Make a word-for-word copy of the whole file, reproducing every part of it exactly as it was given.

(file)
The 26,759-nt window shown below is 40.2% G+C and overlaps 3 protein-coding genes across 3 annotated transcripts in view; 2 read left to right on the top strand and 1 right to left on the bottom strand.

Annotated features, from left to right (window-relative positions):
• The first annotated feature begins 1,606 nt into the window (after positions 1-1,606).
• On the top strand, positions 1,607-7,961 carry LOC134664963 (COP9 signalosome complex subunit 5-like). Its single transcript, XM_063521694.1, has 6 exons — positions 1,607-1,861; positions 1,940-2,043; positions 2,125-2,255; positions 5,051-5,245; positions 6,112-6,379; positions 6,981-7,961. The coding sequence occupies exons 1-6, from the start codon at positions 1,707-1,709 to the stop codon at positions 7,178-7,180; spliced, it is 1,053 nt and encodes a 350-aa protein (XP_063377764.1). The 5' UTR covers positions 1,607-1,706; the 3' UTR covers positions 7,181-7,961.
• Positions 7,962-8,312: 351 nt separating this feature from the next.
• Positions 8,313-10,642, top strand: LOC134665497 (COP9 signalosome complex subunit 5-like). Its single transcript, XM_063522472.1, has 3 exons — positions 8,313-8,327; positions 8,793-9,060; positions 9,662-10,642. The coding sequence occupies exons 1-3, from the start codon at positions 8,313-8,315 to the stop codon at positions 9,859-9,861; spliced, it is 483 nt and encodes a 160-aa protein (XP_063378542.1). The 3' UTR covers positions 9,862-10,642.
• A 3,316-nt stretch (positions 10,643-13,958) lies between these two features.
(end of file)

The 26,759-nt window shown below is 40.2% G+C and overlaps 3 protein-coding genes across 3 annotated transcripts in view; 2 read left to right on the top strand and 1 right to left on the bottom strand.

Annotated features, from left to right (window-relative positions):
• The first annotated feature begins 1,606 nt into the window (after positions 1-1,606).
• On the top strand, positions 1,607-7,961 carry LOC134664963 (COP9 signalosome complex subunit 5-like). Its single transcript, XM_063521694.1, has 6 exons — positions 1,607-1,861; positions 1,940-2,043; positions 2,125-2,255; positions 5,051-5,245; positions 6,112-6,379; positions 6,981-7,961. The coding sequence occupies exons 1-6, from the start codon at positions 1,707-1,709 to the stop codon at positions 7,178-7,180; spliced, it is 1,053 nt and encodes a 350-aa protein (XP_063377764.1). The 5' UTR covers positions 1,607-1,706; the 3' UTR covers positions 7,181-7,961.
• Positions 7,962-8,312: 351 nt separating this feature from the next.
• Positions 8,313-10,642, top strand: LOC134665497 (COP9 signalosome complex subunit 5-like). Its single transcript, XM_063522472.1, has 3 exons — positions 8,313-8,327; positions 8,793-9,060; positions 9,662-10,642. The coding sequence occupies exons 1-3, from the start codon at positions 8,313-8,315 to the stop codon at positions 9,859-9,861; spliced, it is 483 nt and encodes a 160-aa protein (XP_063378542.1). The 3' UTR covers positions 9,862-10,642.
• A 3,316-nt stretch (positions 10,643-13,958) lies between these two features.